A Not-so-brief Landing Page History of Peapod

Xinjiang Shao
Peapod Digital Labs
4 min readJul 31, 2017


The other day, my friends were surprised when I mentioned that Peapod was founded in 1989. They were doubtful that people even did online shopping 28 years ago, but I assured them that Peapod really was doing grocery delivery and taking orders made via a computer. We were all curious what the site looked like, and after a little searching, I was able to assemble a visual history of the Peapod.com website. Enjoy.

Pre-Browser Age (1989–1995)

Screenshot from Year 1993 Installation Guide Video (https://www.youtube.com/watch?v=z2QUcOBznEY&t=2s)

MS-DOS was still popular from 1989 to 1993, and Peapod was using the classic blue screen. Considering the limited graphics of the time, the landing screen looks quite impressive; the dark blue color is a lot better than just black and white. The Peapod app ran on both MS-DOS and Windows 3, was installed from floppy disks, and actually called directly into Peapod.com offices (no Internet required).

Pixel Age (1996–2002)

http://web.archive.org/web/19961113145048/https://www.peapod.com Year 1996
http://web.archive.org/web/19990125091353/peapod.com/ Year 1999
http://web.archive.org/web/19991129004942/peapod.com/ Year 1999
http://web.archive.org/web/20001218082100/peapod.com/ Year 2000
http://web.archive.org/web/20011101021252/peapod.com/ Year 2001

During this period, the web developer gained a little more freedom to show off. The landing pages contained more images and the layout was more flexible, but you can see that the image resolution was quite low. Layout was done primarily using nested tables, which was fine since there wasn’t much of an alternative and the people weren’t getting uptight about HTML semantics at the time. I call it “Pixel Age” because people often used images for buttons and links. The default buttons were so ugly that developers were trying to replace them with better looking images. Web font wasn’t a thing back then, so making an image containing the desired font made a lot of sense.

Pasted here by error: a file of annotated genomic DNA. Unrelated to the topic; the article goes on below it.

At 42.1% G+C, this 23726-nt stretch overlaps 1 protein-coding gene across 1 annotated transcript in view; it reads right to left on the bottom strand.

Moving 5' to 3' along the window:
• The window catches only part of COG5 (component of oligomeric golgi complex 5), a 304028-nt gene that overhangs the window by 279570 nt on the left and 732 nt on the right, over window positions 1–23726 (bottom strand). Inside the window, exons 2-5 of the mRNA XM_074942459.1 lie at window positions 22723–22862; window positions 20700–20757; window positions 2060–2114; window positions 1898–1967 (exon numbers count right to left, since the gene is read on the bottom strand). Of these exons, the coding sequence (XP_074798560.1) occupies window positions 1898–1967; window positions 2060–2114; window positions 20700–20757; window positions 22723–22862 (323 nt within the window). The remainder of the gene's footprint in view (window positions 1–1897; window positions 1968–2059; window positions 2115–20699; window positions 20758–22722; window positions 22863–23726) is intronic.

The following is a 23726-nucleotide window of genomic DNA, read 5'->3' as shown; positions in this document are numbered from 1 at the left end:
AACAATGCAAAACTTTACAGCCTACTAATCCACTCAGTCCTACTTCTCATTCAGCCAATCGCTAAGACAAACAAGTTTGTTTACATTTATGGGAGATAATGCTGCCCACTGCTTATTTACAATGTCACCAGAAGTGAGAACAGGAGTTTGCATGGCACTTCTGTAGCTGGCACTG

Central Age (2003–2012)

http://web.archive.org/web/20020124154431/peapod.com/ Year 2002
http://web.archive.org/web/20060208023628/peapod.com/ Year 2006
http://web.archive.org/web/20091102082501/peapod.com/ Year 2009
http://web.archive.org/web/20101123165234/peapod.com/ Year 2010
http://web.archive.org/web/20110630030357/http://www.peapod.com:80/ Year 2011
http://web.archive.org/web/20120630085951/http://www.peapod.com/ Year 2012

Gradient Age (2013–2016)

http://web.archive.org/web/20130721082238/http://www.peapod.com:80/ Year 2013
http://web.archive.org/web/20140611045952/http://www.peapod.com:80/ Year 2014
http://web.archive.org/web/20150616172241/http://www.peapod.com:80/ year 2015
http://web.archive.org/web/20160618071405/http://www.peapod.com/ Year 2016

Flat UI Age (2017 to present)

http://web.archive.org/web/20170223013654/https://peapod.com/ Early Year 2017


Default Landing Page for Guests with Geolocation (July 30 , 2017)


It’s interesting to see the tastes, technologies, and solutions to technical limitations of last 28 years reflected in the user interface of a single site. Few companies that survived the Dot-com bubble are still in existence today, so this is a rarity. Although Peapod’s UI provides an interesting historical case study, Peapod is very much in the present and pursuing its goal of being the top internet grocery.




Xinjiang Shao
Peapod Digital Labs

Software Engineer, Picky Eater & Curious Mind